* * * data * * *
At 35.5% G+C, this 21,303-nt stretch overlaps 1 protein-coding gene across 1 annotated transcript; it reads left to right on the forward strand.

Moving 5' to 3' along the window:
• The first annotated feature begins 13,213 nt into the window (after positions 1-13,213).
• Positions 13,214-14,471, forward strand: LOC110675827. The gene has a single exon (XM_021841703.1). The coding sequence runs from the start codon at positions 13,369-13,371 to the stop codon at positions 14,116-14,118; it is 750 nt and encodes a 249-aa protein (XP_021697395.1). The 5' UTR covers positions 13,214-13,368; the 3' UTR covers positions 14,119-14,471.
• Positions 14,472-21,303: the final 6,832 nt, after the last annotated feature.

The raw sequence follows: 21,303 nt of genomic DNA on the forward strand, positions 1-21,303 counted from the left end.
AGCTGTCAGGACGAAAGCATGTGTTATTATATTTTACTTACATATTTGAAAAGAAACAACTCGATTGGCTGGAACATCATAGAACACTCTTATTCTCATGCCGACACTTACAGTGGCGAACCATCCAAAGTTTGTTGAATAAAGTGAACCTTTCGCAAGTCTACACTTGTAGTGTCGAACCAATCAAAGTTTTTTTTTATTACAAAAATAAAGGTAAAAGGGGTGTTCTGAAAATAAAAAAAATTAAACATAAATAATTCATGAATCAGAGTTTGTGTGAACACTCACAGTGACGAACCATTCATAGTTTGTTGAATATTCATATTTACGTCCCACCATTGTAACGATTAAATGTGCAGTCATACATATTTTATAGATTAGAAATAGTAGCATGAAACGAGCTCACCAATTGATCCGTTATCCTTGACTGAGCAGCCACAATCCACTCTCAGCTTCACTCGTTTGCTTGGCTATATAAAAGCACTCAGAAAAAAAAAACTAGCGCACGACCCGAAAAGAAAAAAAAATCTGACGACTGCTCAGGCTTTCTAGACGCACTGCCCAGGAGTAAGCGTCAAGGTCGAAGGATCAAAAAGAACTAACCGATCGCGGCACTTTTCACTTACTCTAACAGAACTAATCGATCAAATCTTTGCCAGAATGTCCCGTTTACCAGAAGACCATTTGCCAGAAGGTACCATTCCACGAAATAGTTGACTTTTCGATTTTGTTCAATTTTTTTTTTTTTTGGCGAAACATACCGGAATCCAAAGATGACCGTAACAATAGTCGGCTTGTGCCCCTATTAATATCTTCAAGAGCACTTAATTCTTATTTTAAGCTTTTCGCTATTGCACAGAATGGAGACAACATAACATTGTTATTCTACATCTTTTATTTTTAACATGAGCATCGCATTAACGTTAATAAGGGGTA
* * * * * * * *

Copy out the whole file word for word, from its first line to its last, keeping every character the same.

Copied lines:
At 35.5% G+C, this 21,303-nt stretch overlaps 1 protein-coding gene across 1 annotated transcript; it reads left to right on the forward strand.

Moving 5' to 3' along the window:
• The first annotated feature begins 13,213 nt into the window (after positions 1-13,213).
• Positions 13,214-14,471, forward strand: LOC110675827. The gene has a single exon (XM_021841703.1). The coding sequence runs from the start codon at positions 13,369-13,371 to the stop codon at positions 14,116-14,118; it is 750 nt and encodes a 249-aa protein (XP_021697395.1). The 5' UTR covers positions 13,214-13,368; the 3' UTR covers positions 14,119-14,471.
• Positions 14,472-21,303: the final 6,832 nt, after the last annotated feature.

The raw sequence follows: 21,303 nt of genomic DNA on the forward strand, positions 1-21,303 counted from the left end.
AGCTGTCAGGACGAAAGCATGTGTTATTATATTTTACTTACATATTTGAAAAGAAACAACTCGATTGGCTGGAACATCATAGAACACTCTTATTCTCATGCCGACACTTACAGTGGCGAACCATCCAAAGTTTGTTGAATAAAGTGAACCTTTCGCAAGTCTACACTTGTAGTGTCGAACCAATCAAAGTTTTTTTTTATTACAAAAATAAAGGTAAAAGGGGTGTTCTGAAAATAAAAAAAATTAAACATAAATAATTCATGAATCAGAGTTTGTGTGAACACTCACAGTGACGAACCATTCATAGTTTGTTGAATATTCATATTTACGTCCCACCATTGTAACGATTAAATGTGCAGTCATACATATTTTATAGATTAGAAATAGTAGCATGAAACGAGCTCACCAATTGATCCGTTATCCTTGACTGAGCAGCCACAATCCACTCTCAGCTTCACTCGTTTGCTTGGCTATATAAAAGCACTCAGAAAAAAAAAACTAGCGCACGACCCGAAAAGAAAAAAAAATCTGACGACTGCTCAGGCTTTCTAGACGCACTGCCCAGGAGTAAGCGTCAAGGTCGAAGGATCAAAAAGAACTAACCGATCGCGGCACTTTTCACTTACTCTAACAGAACTAATCGATCAAATCTTTGCCAGAATGTCCCGTTTACCAGAAGACCATTTGCCAGAAGGTACCATTCCACGAAATAGTTGACTTTTCGATTTTGTTCAATTTTTTTTTTTTTTGGCGAAACATACCGGAATCCAAAGATGACCGTAACAATAGTCGGCTTGTGCCCCTATTAATATCTTCAAGAGCACTTAATTCTTATTTTAAGCTTTTCGCTATTGCACAGAATGGAGACAACATAACATTGTTATTCTACATCTTTTATTTTTAACATGAGCATCGCATTAACGTTAATAAGGGGTA